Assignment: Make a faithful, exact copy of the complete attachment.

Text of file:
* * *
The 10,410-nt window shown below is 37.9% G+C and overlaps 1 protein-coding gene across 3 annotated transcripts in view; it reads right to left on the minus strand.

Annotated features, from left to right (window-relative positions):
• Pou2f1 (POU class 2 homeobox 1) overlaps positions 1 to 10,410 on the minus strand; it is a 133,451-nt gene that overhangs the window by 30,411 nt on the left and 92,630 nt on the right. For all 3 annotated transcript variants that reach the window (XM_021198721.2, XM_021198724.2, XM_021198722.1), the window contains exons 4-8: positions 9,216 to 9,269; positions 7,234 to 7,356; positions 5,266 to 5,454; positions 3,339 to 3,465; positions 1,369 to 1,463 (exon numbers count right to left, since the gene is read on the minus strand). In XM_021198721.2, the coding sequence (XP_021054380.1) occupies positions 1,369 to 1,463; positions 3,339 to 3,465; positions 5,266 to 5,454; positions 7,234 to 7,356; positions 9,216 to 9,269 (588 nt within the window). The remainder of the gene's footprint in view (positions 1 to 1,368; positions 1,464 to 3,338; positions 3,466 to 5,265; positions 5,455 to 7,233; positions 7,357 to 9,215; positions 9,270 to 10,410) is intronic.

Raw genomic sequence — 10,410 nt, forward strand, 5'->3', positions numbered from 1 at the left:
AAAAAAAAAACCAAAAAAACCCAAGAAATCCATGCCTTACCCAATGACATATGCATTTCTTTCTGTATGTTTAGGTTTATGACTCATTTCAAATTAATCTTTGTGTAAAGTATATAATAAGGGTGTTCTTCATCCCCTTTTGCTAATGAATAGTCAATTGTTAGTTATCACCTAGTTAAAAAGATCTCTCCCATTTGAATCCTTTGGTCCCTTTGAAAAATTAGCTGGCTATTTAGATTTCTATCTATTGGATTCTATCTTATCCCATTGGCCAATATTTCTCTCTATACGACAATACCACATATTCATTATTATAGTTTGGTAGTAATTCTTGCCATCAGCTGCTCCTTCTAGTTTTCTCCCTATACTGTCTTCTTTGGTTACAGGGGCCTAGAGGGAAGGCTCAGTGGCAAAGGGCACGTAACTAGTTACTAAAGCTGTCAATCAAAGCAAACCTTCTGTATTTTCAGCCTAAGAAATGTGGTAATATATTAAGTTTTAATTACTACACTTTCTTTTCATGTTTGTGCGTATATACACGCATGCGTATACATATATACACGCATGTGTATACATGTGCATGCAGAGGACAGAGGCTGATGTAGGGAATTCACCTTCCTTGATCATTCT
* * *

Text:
The 10,410-nt window shown below is 37.9% G+C and overlaps 1 protein-coding gene across 3 annotated transcripts in view; it reads right to left on the minus strand.

Annotated features, from left to right (window-relative positions):
• Pou2f1 (POU class 2 homeobox 1) overlaps positions 1 to 10,410 on the minus strand; it is a 133,451-nt gene that overhangs the window by 30,411 nt on the left and 92,630 nt on the right. For all 3 annotated transcript variants that reach the window (XM_021198721.2, XM_021198724.2, XM_021198722.1), the window contains exons 4-8: positions 9,216 to 9,269; positions 7,234 to 7,356; positions 5,266 to 5,454; positions 3,339 to 3,465; positions 1,369 to 1,463 (exon numbers count right to left, since the gene is read on the minus strand). In XM_021198721.2, the coding sequence (XP_021054380.1) occupies positions 1,369 to 1,463; positions 3,339 to 3,465; positions 5,266 to 5,454; positions 7,234 to 7,356; positions 9,216 to 9,269 (588 nt within the window). The remainder of the gene's footprint in view (positions 1 to 1,368; positions 1,464 to 3,338; positions 3,466 to 5,265; positions 5,455 to 7,233; positions 7,357 to 9,215; positions 9,270 to 10,410) is intronic.

Raw genomic sequence — 10,410 nt, forward strand, 5'->3', positions numbered from 1 at the left:
AAAAAAAAAACCAAAAAAACCCAAGAAATCCATGCCTTACCCAATGACATATGCATTTCTTTCTGTATGTTTAGGTTTATGACTCATTTCAAATTAATCTTTGTGTAAAGTATATAATAAGGGTGTTCTTCATCCCCTTTTGCTAATGAATAGTCAATTGTTAGTTATCACCTAGTTAAAAAGATCTCTCCCATTTGAATCCTTTGGTCCCTTTGAAAAATTAGCTGGCTATTTAGATTTCTATCTATTGGATTCTATCTTATCCCATTGGCCAATATTTCTCTCTATACGACAATACCACATATTCATTATTATAGTTTGGTAGTAATTCTTGCCATCAGCTGCTCCTTCTAGTTTTCTCCCTATACTGTCTTCTTTGGTTACAGGGGCCTAGAGGGAAGGCTCAGTGGCAAAGGGCACGTAACTAGTTACTAAAGCTGTCAATCAAAGCAAACCTTCTGTATTTTCAGCCTAAGAAATGTGGTAATATATTAAGTTTTAATTACTACACTTTCTTTTCATGTTTGTGCGTATATACACGCATGCGTATACATATATACACGCATGTGTATACATGTGCATGCAGAGGACAGAGGCTGATGTAGGGAATTCACCTTCCTTGATCATTCT